Other fine antiques include a medley of early American and Victorian furniture. An important Philadelphia carved Chippendale walnut armchair from the late 1700s with scrolling crest rail centering an asymmetrical carved shell cartouche, scrolled knuckled grips, and cabriole front legs terminating in ball-and-talon feet comes with an estimate of $18,000-$22,000.

A first-rate Philadelphia Sheraton tall case clock by Crowley & Farr in mahogany with molded swan’s neck pediment, rope twist colonettes, and a painted moon phase dial from the Geraldine Gaba Estate comes with a $6,000-$10,000 estimate. Other clocks include a rare New England jeweler’s astronomical regulator. This unusual timepiece in a Gothic beehive case with a circular upper door contains a large steel dial with separate hour and seconds dials. It comes with an estimate of $4,000-$6,000.

And from a Bangor, Maine, estate an exceptional Renaissance Victorian carved walnut breakfront bookcase with a carved shield crest with a cluster of nuts and fruit and three arched glass panel doors is expected to sell for $1,500-$2,500. In addition, from the Gaba Estate is a wide variety of Victorian furniture including numerous marble top tables, stands, chests, commodes, and more.

For the seafarer, a diverse offering of nautical items will be available. A lot including two ships logs and three photo albums relating to the H.M.S. Leopard date as early as 1862. Included are maps showing a circular route of the ship through Asian waters, and an album containing 75 vintage photos of people and places including ships, crew members, and more. This historical lot sails in with a $10,000-$20,000 estimate. Ship portraits include an unsigned portrait of the schooner Water Lily, a two-mast black-hulled ship shown in full sail across a wavy sea. It is expected to bring $5,000-$10,000. This joins several ship models, unusual harpoons, and scrimshaw whale’s teeth. Though scrimshaw is commonly found on whale’s teeth and oftentimes depicts naval scenes, this folk art technique is also found elsewhere. An important British scrimshaw tusk from the Napoleonic Wars tracing two military campaigns pictures uniformed officers, soldiers, forts, and regal symbolism is a rare opportunity and comes with expectations of $8,000-$12,000.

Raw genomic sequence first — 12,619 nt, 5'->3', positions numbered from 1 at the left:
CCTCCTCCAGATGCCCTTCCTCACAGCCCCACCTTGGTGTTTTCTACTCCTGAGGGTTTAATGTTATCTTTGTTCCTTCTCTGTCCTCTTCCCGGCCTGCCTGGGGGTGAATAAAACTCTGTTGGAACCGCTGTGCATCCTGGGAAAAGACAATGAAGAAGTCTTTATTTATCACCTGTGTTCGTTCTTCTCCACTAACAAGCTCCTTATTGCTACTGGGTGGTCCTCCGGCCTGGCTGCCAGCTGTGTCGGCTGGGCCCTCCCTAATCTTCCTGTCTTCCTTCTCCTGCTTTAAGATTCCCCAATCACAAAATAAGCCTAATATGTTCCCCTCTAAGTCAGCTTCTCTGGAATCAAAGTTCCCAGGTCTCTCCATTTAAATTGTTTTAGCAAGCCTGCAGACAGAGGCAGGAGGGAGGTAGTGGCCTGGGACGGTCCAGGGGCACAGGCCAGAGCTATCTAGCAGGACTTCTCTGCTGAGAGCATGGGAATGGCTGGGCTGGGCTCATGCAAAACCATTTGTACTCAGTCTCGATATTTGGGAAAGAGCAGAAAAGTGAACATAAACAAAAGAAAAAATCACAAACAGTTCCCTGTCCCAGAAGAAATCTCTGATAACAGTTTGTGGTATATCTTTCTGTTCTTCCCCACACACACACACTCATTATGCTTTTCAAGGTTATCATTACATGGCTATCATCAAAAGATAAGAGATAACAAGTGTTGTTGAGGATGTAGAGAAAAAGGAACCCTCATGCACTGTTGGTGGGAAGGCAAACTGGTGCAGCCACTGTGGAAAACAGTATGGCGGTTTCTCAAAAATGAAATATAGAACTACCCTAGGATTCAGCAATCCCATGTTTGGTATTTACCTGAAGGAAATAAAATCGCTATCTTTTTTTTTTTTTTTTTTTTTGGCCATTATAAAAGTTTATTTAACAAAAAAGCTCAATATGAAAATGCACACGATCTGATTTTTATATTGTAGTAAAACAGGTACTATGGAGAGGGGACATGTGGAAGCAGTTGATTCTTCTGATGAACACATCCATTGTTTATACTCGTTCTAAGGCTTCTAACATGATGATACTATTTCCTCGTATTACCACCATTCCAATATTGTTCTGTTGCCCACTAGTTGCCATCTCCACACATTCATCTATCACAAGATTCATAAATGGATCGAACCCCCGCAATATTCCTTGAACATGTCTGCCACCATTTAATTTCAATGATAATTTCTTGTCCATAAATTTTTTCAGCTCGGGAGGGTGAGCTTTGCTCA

Folk art for the landlocked includes numerous weather vanes such as a rare leaping stag attributed to Harris & Company of Boston. This molded copper example with zinc ears and antlers is caught leaping over a fallen tree and shrub. Fresh to the market from a Massachusetts estate having descended through the family, it is expected to bring $15,000-$25,000. Other vanes include horses, eagles, and more.

Masterful woodwork includes an American carved and painted tobacco store counter figure. It features full feathered headdress, tunic, robe, and moccasins. Retaining early polychrome paint, it carries an estimate of $8,000-$12,000. Carved carousel horses by German carver Frederick Heyn are known for their animated rendering and distinctive diminutive size. This example was acquired in Berlin, circa 1900, and is now offered with a pre-auction estimate of $3,000-$5,000. A unique opportunity comes with a lot of Willie Ross decoys. Renowned for quality full sized decoys Ross shows he was able to duplicate his talent in miniature. Given as a gift to a family member, they were passed down through and consigned by the family and until now unknown to exist. Ranging in size from two inches to four inches, one can’t help but be impressed by the craftsmanship. The lot of eight is expected to sell for $5,000-$8,000.

The auction will also feature numerous fine English and American silver pieces including a Paul Storr covered soup tureen with its original liner. This outstanding double handled vertically ribbed oval is decorated with grape clusters arranged in a basket connected by trailing vines of leaves, resting on claw feet with leaf and flower bud decoration. The epitome of elegance, it is expected to shine at $30,000-$50,000. From the same collection comes a pair of Paul Storr silver covered entrée dishes in rectangular form with scallop shell and leaf decoration. Elegantly engraved with stags and family crests the pair comes with an estimate of $25,000-$35,000. American silver includes a Tiffany & Company flatware service set for twelve in the “Shell and Thread” pattern. Having descended through the same Maine family since its creation in the early 1900s, the 96-piece set is expected to sell for $5,000-$7,000.

The sale is rounded out by a marvelous selection of over 30 Oriental rugs including antique and modern, room size and scatter, a selection of estate jewelry, quality smalls, and interesting miscellany such as a unique experimental Art Nouveau Roseville vase (estimate $3,000-$5,000), an extensive autograph album featuring actors, authors, and historical personages from the late 1800s (estimate $1,000-$2,000), and an outstanding Gendron Packard pedal car from the 1920s. With classic styling and all the bells and whistles, you would be the envy of all the kids on your block (estimate $7,500-$9,500).

Previews: Thursday, Feb. 5, 9 a.m.-5 p.m. and from 8-10 a.m. before each auction session. Auction commences at 10 a.m. on Friday and Saturday. For all the latest updates and for complete online version of the catalog, visit Julia’s website at www.juliaauctions.com.